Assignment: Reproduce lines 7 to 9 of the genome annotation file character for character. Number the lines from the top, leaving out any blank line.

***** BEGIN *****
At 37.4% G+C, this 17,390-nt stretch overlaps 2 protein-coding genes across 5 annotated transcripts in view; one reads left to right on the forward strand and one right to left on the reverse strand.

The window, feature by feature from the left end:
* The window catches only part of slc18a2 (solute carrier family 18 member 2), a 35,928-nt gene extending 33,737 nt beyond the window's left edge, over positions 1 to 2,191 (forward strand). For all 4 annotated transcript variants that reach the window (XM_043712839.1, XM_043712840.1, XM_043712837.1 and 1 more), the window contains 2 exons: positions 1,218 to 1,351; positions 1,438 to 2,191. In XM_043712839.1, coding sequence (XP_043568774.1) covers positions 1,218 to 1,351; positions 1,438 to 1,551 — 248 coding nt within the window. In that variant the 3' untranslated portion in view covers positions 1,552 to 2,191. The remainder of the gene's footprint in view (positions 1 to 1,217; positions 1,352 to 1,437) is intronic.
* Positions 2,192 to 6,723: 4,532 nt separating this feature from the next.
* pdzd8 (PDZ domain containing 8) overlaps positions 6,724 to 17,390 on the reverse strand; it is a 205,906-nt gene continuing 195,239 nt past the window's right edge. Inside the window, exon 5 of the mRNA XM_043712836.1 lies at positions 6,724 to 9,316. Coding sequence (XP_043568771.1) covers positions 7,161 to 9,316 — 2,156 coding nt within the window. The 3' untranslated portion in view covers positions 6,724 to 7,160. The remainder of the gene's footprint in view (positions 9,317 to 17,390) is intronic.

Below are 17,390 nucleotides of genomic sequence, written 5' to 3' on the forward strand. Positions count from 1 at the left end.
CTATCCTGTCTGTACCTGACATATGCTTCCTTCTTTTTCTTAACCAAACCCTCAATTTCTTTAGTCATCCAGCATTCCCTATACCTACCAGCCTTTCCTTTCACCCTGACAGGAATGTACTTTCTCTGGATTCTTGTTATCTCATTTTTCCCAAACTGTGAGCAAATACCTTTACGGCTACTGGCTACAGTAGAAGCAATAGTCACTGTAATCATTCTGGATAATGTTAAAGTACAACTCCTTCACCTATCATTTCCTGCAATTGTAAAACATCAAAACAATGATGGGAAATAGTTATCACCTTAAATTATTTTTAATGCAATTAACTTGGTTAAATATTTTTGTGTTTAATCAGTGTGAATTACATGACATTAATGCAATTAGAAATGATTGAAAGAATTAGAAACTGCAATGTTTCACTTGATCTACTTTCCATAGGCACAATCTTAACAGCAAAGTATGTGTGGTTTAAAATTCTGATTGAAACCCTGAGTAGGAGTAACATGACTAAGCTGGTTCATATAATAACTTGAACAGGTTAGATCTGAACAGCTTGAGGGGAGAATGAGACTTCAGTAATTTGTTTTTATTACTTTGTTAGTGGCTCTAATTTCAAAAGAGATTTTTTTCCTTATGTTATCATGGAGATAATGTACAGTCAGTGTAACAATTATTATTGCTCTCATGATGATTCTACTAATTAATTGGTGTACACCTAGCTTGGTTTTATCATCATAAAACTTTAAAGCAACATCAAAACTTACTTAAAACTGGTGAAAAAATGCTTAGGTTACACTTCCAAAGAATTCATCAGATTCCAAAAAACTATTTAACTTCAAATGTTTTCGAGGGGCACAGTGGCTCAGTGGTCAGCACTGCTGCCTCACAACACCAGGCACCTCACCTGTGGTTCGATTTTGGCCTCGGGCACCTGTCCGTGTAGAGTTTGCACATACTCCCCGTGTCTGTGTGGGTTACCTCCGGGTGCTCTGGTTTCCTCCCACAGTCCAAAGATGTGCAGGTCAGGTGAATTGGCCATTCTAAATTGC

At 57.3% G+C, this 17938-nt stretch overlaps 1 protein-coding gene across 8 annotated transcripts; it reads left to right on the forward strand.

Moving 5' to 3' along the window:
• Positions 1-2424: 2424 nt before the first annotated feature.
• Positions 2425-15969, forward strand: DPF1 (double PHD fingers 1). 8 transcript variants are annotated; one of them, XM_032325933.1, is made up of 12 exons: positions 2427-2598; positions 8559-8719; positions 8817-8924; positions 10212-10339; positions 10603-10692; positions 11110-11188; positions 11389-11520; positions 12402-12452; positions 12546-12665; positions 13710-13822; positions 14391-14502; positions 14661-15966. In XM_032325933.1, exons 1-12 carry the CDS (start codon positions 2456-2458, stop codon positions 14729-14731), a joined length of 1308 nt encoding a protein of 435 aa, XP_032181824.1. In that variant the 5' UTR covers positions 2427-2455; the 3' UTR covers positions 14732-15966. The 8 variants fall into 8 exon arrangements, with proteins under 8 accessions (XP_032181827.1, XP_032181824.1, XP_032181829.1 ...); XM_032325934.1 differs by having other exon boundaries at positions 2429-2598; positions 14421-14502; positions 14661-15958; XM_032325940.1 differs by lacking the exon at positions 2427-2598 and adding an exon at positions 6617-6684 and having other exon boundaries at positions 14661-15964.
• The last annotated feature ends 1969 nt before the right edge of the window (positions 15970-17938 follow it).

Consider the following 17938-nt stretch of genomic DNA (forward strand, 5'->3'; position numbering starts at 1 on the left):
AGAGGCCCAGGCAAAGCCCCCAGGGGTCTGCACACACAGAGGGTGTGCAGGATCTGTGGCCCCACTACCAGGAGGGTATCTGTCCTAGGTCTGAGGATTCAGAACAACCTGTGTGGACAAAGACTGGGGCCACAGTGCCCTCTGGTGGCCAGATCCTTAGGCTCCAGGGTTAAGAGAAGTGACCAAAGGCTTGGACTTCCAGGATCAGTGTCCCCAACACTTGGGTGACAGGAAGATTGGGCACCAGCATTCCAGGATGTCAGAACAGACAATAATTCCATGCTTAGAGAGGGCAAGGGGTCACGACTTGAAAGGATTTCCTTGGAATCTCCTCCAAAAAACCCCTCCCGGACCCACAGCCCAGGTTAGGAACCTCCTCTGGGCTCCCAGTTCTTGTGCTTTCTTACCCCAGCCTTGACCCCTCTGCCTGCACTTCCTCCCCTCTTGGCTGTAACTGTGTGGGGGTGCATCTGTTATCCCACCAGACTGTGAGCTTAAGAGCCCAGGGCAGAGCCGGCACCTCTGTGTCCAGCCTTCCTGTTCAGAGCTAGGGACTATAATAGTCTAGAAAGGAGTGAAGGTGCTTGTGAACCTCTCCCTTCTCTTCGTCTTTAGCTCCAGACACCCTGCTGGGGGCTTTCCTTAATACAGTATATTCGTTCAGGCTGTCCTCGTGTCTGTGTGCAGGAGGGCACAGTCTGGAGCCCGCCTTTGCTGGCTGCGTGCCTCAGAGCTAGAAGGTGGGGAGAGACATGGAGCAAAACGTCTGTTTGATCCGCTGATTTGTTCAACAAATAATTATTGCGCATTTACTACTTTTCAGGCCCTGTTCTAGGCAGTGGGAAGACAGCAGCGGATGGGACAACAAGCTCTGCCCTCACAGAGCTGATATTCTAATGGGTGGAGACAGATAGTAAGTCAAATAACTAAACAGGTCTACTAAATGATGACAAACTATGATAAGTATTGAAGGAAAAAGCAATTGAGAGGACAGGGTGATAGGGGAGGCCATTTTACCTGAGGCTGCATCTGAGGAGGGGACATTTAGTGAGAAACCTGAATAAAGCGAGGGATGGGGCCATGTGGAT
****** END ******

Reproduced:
CTATCCTGTCTGTACCTGACATATGCTTCCTTCTTTTTCTTAACCAAACCCTCAATTTCTTTAGTCATCCAGCATTCCCTATACCTACCAGCCTTTCCTTTCACCCTGACAGGAATGTACTTTCTCTGGATTCTTGTTATCTCATTTTTCCCAAACTGTGAGCAAATACCTTTACGGCTACTGGCTACAGTAGAAGCAATAGTCACTGTAATCATTCTGGATAATGTTAAAGTACAACTCCTTCACCTATCATTTCCTGCAATTGTAAAACATCAAAACAATGATGGGAAATAGTTATCACCTTAAATTATTTTTAATGCAATTAACTTGGTTAAATATTTTTGTGTTTAATCAGTGTGAATTACATGACATTAATGCAATTAGAAATGATTGAAAGAATTAGAAACTGCAATGTTTCACTTGATCTACTTTCCATAGGCACAATCTTAACAGCAAAGTATGTGTGGTTTAAAATTCTGATTGAAACCCTGAGTAGGAGTAACATGACTAAGCTGGTTCATATAATAACTTGAACAGGTTAGATCTGAACAGCTTGAGGGGAGAATGAGACTTCAGTAATTTGTTTTTATTACTTTGTTAGTGGCTCTAATTTCAAAAGAGATTTTTTTCCTTATGTTATCATGGAGATAATGTACAGTCAGTGTAACAATTATTATTGCTCTCATGATGATTCTACTAATTAATTGGTGTACACCTAGCTTGGTTTTATCATCATAAAACTTTAAAGCAACATCAAAACTTACTTAAAACTGGTGAAAAAATGCTTAGGTTACACTTCCAAAGAATTCATCAGATTCCAAAAAACTATTTAACTTCAAATGTTTTCGAGGGGCACAGTGGCTCAGTGGTCAGCACTGCTGCCTCACAACACCAGGCACCTCACCTGTGGTTCGATTTTGGCCTCGGGCACCTGTCCGTGTAGAGTTTGCACATACTCCCCGTGTCTGTGTGGGTTACCTCCGGGTGCTCTGGTTTCCTCCCACAGTCCAAAGATGTGCAGGTCAGGTGAATTGGCCATTCTAAATTGC

At 57.3% G+C, this 17938-nt stretch overlaps 1 protein-coding gene across 8 annotated transcripts; it reads left to right on the forward strand.

Moving 5' to 3' along the window: